Character Naming (or, How To Justify Hours on the Internet…)

whats-in-a-name
My inclination, when I’m struggling to find that perfect character name…

When I was growing up, I fantasized about being named…Nancy. Or Cathy. For real. Those were the names I coveted because I wanted to blend in with the Tiffanys and Susans and Lauras peppered throughout my middle grade life, not stand out as the one and only Karma. And Boy George cursing bringing the world Karma Chameleon didn’t help things…

I have since come to love my name, and am grateful my hippie parents chose a unique and meaningful moniker — even if every other day someone in my Facebook or Twitter stream is commenting about how Karma is such a “b*tch.” Harsh.

With one real baby and four book babies, I’ve had the chance to do a lot of naming, and guess what? It’s not easy to choose the perfect name…for your baby in the flesh OR your characters. But it IS fun, if not a tad time-consuming (between the baby name and random name generator websites, this “research” can suck up some serious time). I also find my character names are influenced by whatever I happen to be binge watching on Netflix. In my second book (coming to shelves Fall 2016!), it wasn’t until I revised that I realized I’d named a married couple Lyla and Jason … guess who was many episodes deep into Friday Night Lights during drafting?

In COME AWAY WITH ME, my protagonist named herself. Tegan (pronounced Tay-gen) popped into my head when I was thinking about the character, and it stuck from the beginning. I pictured those who knew her best calling her “Teg” and the name felt unique enough to be memorable, but not so different it would be off-putting (I’m irked if I can’t be sure how to pronounce the protagonist’s name in a book I’m reading). Gabe, Tegan’s husband, also came to mind easily and felt right the moment I first wrote it down in dialogue. I still love their names, even after nearly two years of spending up close and personal time with them.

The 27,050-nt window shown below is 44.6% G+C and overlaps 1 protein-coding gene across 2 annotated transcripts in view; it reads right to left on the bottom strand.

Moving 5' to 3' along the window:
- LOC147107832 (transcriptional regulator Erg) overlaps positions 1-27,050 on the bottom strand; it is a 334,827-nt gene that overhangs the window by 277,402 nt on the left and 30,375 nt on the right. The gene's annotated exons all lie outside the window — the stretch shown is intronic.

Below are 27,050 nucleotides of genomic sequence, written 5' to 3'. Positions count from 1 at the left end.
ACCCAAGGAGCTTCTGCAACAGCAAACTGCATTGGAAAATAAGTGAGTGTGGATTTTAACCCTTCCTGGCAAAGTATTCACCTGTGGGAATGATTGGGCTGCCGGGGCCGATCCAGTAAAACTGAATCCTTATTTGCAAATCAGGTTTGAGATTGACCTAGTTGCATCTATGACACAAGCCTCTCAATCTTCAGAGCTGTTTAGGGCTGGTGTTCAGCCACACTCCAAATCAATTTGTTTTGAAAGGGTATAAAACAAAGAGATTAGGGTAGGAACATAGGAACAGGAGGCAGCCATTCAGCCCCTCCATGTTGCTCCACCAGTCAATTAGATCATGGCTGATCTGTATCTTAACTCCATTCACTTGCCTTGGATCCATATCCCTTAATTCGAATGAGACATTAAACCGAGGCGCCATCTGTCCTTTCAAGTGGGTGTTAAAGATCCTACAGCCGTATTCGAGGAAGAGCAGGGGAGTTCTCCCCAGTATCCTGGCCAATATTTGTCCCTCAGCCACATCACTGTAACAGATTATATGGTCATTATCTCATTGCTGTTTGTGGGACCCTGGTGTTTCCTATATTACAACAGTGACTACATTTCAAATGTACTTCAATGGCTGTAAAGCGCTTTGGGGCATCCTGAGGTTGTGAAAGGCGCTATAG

So there are a few rules I hold myself to when naming my characters. One, I don’t pull from people I know. I should clarify I DO pull traits from people I know, but their names are off limits (I’m a wee bit superstitious). Two, I’m careful to consider the details of my characters lives — decade they were born, their heritage, whether they are the nickname types — when choosing a name for them. Finally, I pick names I like — names I might have considered for a child if I had two dozen children to name (thank goodness I don’t have two dozen children…)

And because I’m always curious about this, I’ll leave you with a question: If you hate the protagonist’s name, does it ruin the book for you, or at least make it less enjoyable to read?

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Karma Brown is the author of COME AWAY WITH ME (MIRA/Harlequin, September 2015), an emotional story of one woman’s discovery that life is still worth living, even if it’s not the life you planned. Karma is also a National Magazine award-winning journalist, and lives outside Toronto, Canada, with her family and their mischievous labradoodle puppy, Fred.

This article has 4 Comments

  1. I’ve had a few situations, none of which I can recall right now, of course, where I’ve read about a character and thought, “Damn, if that was my name, I’d have changed it years ago.”

    I’ve used a few people I know as minor characters, under their own (first) names. Just cameo appearances, really.

    Characters who have more “screen time,” as it were, sometimes have names from old-time radio shows (a passion of mine). Once I needed to introduce a bunch of suspects all at once, and I grabbed names (and some physical characteristics) from the TV show Dark Shadows.

    With other characters, sometimes the ones who stick around for years and decades, I have no idea where the names come from. I’ve been writing about a character named “starling” (always lower case) since around 1970. I have no idea why she calls herself that.

    It took over twenty years before I even learned her real name. 🙂

    1. *I’ve been writing about a character named “starling” (always lower case) since around 1970. I have no idea why she calls herself that.

      It took over twenty years before I even learned her real name. :-)*
      This made me laugh! 😀 I particularly love that it’s always lower case…this is why I think this is such a fun topic — our characters, even though they are 2D on a computer screen or notebook page, DO become real!

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